Well Balanced

Wellness Month: How to rhyme your way to self-compassion

August 22, 2022 Balance Season 1 Episode 42
Well Balanced
Wellness Month: How to rhyme your way to self-compassion
Show Notes Transcript

In continued celebration of National Wellness Month, Ofosu and Leah (and some special guests) want to help you make wellness a priority in your life. So each week in August, they’ll announce a new wellness challenge for you to try with them.

This week, Ofosu and Leah talk with Josiah Frazier, also known as "Guy with the Hair" on social media, about his struggles with mental health, the creative way he practices self-compassion, and the fourth Wellness Month challenge. Plus, hear Ofosu and Leah give it a try on the spot!

Tune in next Monday to hear more about how the challenge went for them, and don’t forget to share your experience, too. You can email a voice memo to wellbalanced@balanceapp.com. Or you can participate when prompted on Instagram, Facebook, Twitter, and TikTok, or you can even tag @balance on a post on your personal account. The more you participate, the more you increase your chances to be featured in next week's episode!

More about Josiah:
Josiah Frazier is a TikTok and Instagram creator, known best for his daily song posts. You can learn more about him at https://guywiththehairofficial.com/

About Balance:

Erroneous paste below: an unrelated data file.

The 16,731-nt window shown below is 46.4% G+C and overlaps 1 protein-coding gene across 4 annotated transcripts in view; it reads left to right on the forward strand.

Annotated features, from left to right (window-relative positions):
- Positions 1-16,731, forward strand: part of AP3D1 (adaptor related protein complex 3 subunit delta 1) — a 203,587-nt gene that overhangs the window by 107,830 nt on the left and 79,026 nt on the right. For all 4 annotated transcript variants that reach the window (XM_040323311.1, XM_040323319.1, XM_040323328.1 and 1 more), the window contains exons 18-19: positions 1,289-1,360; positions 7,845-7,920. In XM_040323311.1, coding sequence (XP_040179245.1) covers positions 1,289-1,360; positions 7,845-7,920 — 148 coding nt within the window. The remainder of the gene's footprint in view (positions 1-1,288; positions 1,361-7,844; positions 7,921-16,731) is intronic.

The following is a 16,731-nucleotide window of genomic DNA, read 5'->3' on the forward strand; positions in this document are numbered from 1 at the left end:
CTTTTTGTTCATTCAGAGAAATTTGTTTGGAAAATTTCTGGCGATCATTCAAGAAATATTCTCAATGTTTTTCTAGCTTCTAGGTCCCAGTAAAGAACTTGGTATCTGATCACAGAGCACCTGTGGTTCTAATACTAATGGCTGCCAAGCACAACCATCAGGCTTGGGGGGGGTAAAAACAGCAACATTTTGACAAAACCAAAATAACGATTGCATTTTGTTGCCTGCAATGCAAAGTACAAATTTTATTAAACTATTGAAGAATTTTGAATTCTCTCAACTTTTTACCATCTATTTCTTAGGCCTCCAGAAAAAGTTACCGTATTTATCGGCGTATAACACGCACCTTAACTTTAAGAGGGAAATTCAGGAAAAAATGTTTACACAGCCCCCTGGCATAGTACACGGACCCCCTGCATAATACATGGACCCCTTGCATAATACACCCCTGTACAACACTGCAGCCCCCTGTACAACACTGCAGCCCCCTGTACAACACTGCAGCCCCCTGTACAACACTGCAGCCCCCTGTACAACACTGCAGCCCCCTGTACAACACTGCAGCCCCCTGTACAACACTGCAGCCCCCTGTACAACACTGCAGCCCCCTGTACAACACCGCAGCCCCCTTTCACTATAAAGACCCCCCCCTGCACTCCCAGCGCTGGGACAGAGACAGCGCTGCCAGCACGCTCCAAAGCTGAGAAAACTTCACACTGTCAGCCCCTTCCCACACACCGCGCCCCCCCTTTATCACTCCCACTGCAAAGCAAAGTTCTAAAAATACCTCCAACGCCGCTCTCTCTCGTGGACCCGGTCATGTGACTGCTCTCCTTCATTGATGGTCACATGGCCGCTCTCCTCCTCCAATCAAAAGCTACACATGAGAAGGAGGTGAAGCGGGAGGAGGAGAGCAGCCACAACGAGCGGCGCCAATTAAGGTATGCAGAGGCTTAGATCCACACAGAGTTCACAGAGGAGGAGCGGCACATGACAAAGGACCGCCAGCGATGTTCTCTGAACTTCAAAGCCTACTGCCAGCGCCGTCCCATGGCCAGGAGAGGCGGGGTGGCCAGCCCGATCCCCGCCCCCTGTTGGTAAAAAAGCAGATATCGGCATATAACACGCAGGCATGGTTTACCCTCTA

Well Balanced is co-hosted by the expert meditation coaches of Balance. Balance is a highly personalized meditation and sleep app that's been named Google's App of the Year and Apple's App of the Day. Completely free for the entire first year, Balance is helping 3 million+ people around the world improve their stress, sleep, focus, and mood. Unlock your free year of Balance today by downloading it from the App Store or Play Store: https://balanceapp.sng.link/Arat1/h3qp/icji

OFOSU: Hey, what's up. I'm Ofosu Jones-Quartey, and -

LEAH: I'm Leah Santa Cruz. We're the meditation coaches on the Balance app. 

OFOSU: And this is our weekly show, Well Balanced, where we explore ways to live a healthier, happier life.

LEAH: And today we're reviewing how last week's wellness challenge went for all of us and our guest, Josiah Frazier, also known as ‘guy with the hair’ is gonna give us our last wellness month challenge, which is about building self-love with rhymes.

OFOSU: Yeah, I think I know a little bit about that. Super excited.  Well, first to get y'all up to speed, August is the month that I was born in. (LEAH: Wait, when's your birthday?) August 16th. 

LEAH: (sings) Happy Birthday to ya. Happy birthday. Okay. Back to back to the regularly scheduled show. 

OFOSU: That was so sweet, Leah.  Thank you. August is also National Wellness month and every week we're giving ourselves and you a new wellness challenge. So these are quick tasks that can help you change your behaviors and help make wellness a priority in your life. Last week, Jessica Holzman from Study with Jess challenged us not to use our phones for the first hour of the day.

LEAH: Yeah, that was fun. That was really interesting. One uh, and Ofosu, and I both tried this, but before we talk about how it went. A lot of you actually told us how this no phone challenge went for you. So let's see what some of you had to say about it. And I'm gonna try to get your username right from at L Froning one - it was less stressful in the mornings.

 OFOSU: From, at Eureka L - a great way to detox.

LEAH: At Karen dot B dot Barnes - not good.